The federal government offers two sizable tax credits for higher education costs:
1. American Opportunity credit. This tax break generally provides the biggest benefit to most taxpayers. The American Opportunity credit provides a maximum benefit of $2,500. That is, you may qualify for a credit equal to 100% of the first $2,000 of expenses for the year and 25% of the next $2,000 of expenses. It applies only to the first four years of post-secondary education and is available only to students who attend at least half time.
Basically, tuition, course materials and fees qualify for this credit. Courses involving sports, games or hobbies generally don’t count. The credit is per eligible student and is subject to phaseouts based on modified adjusted gross income (MAGI). For 2019, the MAGI phaseout ranges are:
- Between $80,000 and $90,000 for unmarried individuals, and
- Between $160,000 and $180,000 for married joint filers.
2. Lifetime Learning credit. The Lifetime Learning credit equals 20% of qualified education expenses for up to $2,000 per tax return. There are fewer restrictions to qualify for this credit than for the American Opportunity credit.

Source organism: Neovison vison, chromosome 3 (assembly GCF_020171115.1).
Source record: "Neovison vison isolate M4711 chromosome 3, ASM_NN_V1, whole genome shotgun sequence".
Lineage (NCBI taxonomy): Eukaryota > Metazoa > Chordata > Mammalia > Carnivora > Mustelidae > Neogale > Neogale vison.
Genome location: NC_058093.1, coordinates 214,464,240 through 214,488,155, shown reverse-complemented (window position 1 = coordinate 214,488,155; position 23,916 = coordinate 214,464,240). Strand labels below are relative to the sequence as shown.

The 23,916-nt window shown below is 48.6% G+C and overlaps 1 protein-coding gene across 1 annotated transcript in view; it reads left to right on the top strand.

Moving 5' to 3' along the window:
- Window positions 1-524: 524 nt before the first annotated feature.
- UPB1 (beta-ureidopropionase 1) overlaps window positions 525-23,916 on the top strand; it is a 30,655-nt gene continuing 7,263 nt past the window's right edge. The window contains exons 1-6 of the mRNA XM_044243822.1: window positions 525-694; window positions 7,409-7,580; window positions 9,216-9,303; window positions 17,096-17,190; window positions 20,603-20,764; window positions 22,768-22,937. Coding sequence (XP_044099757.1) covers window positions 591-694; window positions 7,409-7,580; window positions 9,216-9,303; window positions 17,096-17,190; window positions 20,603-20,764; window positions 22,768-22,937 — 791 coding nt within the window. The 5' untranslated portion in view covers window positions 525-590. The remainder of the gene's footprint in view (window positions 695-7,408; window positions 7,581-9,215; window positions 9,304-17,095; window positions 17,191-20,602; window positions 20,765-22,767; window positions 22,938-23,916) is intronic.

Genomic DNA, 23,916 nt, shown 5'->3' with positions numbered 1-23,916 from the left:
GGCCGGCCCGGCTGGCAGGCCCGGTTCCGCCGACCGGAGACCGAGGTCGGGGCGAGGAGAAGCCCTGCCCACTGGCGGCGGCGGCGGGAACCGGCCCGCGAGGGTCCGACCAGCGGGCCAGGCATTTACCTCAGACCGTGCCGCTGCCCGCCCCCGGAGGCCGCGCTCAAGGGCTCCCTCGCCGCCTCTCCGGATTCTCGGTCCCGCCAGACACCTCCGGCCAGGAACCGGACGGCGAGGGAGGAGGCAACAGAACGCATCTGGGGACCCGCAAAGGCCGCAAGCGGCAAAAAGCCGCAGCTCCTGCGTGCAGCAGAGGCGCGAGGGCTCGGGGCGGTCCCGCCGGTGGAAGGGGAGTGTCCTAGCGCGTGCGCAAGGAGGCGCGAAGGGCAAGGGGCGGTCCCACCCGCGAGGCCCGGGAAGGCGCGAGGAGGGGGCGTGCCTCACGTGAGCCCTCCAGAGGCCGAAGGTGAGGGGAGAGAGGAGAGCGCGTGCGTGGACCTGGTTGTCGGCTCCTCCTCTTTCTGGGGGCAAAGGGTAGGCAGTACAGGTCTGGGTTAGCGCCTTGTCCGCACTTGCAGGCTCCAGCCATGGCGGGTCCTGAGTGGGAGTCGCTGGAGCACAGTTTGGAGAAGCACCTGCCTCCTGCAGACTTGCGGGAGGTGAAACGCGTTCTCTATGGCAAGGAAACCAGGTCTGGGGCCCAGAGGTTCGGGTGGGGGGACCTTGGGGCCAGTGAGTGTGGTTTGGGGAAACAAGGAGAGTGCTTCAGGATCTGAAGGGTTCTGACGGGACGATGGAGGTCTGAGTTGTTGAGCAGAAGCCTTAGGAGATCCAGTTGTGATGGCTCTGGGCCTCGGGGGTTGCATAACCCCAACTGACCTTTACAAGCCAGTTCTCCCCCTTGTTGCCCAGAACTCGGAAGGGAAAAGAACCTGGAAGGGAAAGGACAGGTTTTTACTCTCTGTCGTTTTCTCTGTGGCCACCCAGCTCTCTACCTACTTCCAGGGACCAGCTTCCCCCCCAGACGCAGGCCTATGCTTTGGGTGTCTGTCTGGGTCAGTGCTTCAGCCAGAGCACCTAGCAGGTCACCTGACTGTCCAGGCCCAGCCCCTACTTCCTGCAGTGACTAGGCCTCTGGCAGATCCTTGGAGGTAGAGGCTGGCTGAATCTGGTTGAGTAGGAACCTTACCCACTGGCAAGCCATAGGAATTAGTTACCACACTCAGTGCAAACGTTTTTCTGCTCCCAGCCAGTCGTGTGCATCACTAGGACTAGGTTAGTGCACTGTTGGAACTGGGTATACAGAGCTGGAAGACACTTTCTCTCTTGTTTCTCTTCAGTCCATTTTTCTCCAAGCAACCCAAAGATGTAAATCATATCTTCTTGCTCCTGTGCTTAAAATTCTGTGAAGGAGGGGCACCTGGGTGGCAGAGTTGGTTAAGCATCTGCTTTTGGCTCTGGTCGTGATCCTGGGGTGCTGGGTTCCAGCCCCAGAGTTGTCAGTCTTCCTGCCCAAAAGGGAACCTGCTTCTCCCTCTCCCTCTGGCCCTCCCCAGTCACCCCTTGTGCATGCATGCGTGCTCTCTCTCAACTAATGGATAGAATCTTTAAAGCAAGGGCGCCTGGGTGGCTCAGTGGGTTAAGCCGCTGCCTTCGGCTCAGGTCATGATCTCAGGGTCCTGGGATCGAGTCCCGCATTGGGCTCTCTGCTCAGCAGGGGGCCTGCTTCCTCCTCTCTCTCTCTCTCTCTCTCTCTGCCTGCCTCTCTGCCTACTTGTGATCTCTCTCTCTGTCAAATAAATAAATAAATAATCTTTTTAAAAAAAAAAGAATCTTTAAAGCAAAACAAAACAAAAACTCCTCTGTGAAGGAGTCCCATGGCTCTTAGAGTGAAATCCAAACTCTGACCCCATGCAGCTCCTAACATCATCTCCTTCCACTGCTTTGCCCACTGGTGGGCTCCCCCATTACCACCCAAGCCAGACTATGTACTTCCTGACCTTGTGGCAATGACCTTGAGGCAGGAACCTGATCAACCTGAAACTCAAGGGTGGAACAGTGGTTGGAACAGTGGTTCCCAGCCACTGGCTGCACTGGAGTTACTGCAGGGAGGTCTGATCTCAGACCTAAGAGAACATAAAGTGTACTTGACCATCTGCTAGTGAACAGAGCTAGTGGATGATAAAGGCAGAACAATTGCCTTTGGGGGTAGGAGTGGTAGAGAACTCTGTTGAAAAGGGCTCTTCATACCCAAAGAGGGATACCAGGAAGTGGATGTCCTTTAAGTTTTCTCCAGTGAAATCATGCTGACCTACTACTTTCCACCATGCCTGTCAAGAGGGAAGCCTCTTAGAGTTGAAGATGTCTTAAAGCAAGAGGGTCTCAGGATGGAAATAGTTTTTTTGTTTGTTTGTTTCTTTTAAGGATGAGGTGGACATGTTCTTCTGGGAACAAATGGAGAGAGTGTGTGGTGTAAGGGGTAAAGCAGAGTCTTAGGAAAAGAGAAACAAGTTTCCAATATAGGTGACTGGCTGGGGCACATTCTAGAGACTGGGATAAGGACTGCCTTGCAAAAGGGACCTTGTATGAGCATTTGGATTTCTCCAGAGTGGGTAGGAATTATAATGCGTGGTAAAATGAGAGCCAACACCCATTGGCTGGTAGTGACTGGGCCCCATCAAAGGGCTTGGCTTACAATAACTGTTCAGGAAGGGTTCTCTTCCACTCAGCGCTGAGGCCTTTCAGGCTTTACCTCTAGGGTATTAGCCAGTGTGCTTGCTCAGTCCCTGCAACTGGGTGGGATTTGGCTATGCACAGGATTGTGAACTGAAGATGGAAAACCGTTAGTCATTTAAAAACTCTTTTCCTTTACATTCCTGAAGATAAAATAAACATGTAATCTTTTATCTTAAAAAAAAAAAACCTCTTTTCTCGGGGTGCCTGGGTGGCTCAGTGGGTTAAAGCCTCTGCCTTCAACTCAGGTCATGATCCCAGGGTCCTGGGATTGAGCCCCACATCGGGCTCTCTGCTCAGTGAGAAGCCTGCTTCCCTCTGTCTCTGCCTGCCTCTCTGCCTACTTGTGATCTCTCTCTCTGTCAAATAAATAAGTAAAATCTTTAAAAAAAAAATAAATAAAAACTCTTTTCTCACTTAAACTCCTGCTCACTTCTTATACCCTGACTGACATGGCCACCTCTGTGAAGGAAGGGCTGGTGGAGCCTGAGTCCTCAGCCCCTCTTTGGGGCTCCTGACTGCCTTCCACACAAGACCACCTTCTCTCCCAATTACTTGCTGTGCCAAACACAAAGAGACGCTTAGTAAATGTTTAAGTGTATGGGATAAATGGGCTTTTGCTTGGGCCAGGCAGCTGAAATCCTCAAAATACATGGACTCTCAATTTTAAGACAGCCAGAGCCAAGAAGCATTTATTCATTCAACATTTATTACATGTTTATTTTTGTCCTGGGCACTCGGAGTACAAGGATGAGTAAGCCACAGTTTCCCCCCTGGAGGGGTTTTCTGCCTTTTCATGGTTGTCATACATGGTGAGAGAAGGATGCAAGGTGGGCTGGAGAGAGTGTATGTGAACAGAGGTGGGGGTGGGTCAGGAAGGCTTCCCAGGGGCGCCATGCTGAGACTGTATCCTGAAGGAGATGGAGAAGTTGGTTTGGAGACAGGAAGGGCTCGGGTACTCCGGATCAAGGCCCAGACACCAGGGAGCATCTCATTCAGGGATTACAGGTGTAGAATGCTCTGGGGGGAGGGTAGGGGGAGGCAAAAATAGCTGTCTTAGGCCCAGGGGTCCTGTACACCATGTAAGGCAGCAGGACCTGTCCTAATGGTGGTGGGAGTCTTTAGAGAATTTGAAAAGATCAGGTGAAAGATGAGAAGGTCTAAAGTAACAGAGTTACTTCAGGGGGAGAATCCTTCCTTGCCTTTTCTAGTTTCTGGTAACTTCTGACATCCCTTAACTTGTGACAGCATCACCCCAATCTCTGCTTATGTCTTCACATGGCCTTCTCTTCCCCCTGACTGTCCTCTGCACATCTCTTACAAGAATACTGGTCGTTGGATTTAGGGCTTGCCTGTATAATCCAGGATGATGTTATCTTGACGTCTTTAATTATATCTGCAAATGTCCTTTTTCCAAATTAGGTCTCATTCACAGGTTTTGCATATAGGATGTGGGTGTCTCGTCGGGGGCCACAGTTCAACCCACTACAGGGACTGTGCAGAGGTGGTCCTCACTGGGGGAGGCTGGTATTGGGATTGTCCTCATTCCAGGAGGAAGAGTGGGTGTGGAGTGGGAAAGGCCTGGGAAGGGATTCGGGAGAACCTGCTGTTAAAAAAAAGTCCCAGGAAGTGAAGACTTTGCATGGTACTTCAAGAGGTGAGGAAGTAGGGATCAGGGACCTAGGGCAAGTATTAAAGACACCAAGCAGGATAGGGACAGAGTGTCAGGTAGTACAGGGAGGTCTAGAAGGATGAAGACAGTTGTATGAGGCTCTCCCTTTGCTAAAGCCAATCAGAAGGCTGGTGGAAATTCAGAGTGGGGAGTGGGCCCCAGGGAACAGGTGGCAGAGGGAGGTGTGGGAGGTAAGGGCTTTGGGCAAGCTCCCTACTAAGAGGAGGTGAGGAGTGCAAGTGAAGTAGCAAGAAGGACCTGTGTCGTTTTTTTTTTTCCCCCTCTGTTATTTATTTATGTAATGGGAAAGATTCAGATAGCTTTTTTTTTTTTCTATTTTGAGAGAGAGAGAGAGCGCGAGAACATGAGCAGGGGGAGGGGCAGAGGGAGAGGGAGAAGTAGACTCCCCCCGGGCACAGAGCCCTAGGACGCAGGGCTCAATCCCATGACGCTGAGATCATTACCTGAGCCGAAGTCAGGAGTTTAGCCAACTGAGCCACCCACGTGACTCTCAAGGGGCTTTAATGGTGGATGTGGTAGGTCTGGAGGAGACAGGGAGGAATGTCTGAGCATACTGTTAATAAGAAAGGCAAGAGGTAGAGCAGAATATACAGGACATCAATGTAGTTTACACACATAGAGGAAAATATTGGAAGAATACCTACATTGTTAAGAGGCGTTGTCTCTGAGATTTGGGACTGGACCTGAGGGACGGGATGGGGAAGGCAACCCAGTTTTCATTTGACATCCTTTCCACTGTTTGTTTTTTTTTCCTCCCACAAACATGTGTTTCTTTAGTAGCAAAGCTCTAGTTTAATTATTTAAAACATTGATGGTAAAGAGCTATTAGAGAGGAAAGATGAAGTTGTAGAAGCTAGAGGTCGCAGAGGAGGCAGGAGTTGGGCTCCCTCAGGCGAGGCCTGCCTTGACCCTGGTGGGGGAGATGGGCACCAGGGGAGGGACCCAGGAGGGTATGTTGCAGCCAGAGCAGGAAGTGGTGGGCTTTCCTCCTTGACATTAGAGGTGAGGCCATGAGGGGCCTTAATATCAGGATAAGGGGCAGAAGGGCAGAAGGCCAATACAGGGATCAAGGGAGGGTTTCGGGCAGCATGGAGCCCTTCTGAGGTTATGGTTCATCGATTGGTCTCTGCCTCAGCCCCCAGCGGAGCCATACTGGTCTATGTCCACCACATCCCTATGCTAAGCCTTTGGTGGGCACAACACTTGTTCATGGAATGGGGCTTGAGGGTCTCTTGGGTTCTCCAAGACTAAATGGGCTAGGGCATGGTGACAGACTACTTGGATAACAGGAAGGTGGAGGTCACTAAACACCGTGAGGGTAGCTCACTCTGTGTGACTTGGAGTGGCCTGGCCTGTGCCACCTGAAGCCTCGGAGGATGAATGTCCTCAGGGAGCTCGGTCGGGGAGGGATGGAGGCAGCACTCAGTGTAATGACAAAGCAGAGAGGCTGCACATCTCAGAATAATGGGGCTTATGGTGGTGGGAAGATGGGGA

The Lifetime Learning credit can be applied to education beyond the first four years, and qualifying students may attend school less than one-half time. The student doesn’t even need to be part of a degree program. So, the credit works well for graduate studies and part-time students who take a qualifying course at a local college to improve job skills. This credit applies to tuition, fees and materials.
It’s also subject to phaseouts based on MAGI, however. For 2019, the MAGI phaseout ranges are:
- Between $58,000 and $68,000 for unmarried individuals, and
- Between $116,000 and $136,000 for married joint filers.
Important note: Starting in 2018, full-time students under age 24 (but too old to qualify for the child credit) may qualify for a $500 federal tax credit for other dependents under the Tax Cuts and Jobs Act. Contact us to learn the eligibility requirements.
Multiple factors should be reviewed before determining which higher education tax breaks to claim. Contact us for more information.
For other tips on how much you can realistically expect to spend, along with tips for lowering the overall cost visit our Sticker Shock: How Much Does a College Degree Cost? article.